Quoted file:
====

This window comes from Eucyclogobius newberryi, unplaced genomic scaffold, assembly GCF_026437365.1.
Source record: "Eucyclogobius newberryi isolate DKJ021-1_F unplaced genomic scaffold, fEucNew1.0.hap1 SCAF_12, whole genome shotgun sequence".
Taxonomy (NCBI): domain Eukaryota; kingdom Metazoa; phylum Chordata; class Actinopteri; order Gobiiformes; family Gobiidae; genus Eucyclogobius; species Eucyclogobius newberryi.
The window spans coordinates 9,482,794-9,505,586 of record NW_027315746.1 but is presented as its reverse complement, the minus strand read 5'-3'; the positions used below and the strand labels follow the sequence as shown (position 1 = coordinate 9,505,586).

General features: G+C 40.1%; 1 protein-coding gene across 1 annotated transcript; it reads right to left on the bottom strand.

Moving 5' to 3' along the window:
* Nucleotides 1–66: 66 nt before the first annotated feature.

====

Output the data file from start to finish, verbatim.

This window comes from Eucyclogobius newberryi, unplaced genomic scaffold, assembly GCF_026437365.1.
Source record: "Eucyclogobius newberryi isolate DKJ021-1_F unplaced genomic scaffold, fEucNew1.0.hap1 SCAF_12, whole genome shotgun sequence".
Taxonomy (NCBI): domain Eukaryota; kingdom Metazoa; phylum Chordata; class Actinopteri; order Gobiiformes; family Gobiidae; genus Eucyclogobius; species Eucyclogobius newberryi.
The window spans coordinates 9,482,794-9,505,586 of record NW_027315746.1 but is presented as its reverse complement, the minus strand read 5'-3'; the positions used below and the strand labels follow the sequence as shown (position 1 = coordinate 9,505,586).

General features: G+C 40.1%; 1 protein-coding gene across 1 annotated transcript; it reads right to left on the bottom strand.

Moving 5' to 3' along the window:
* Nucleotides 1–66: 66 nt before the first annotated feature.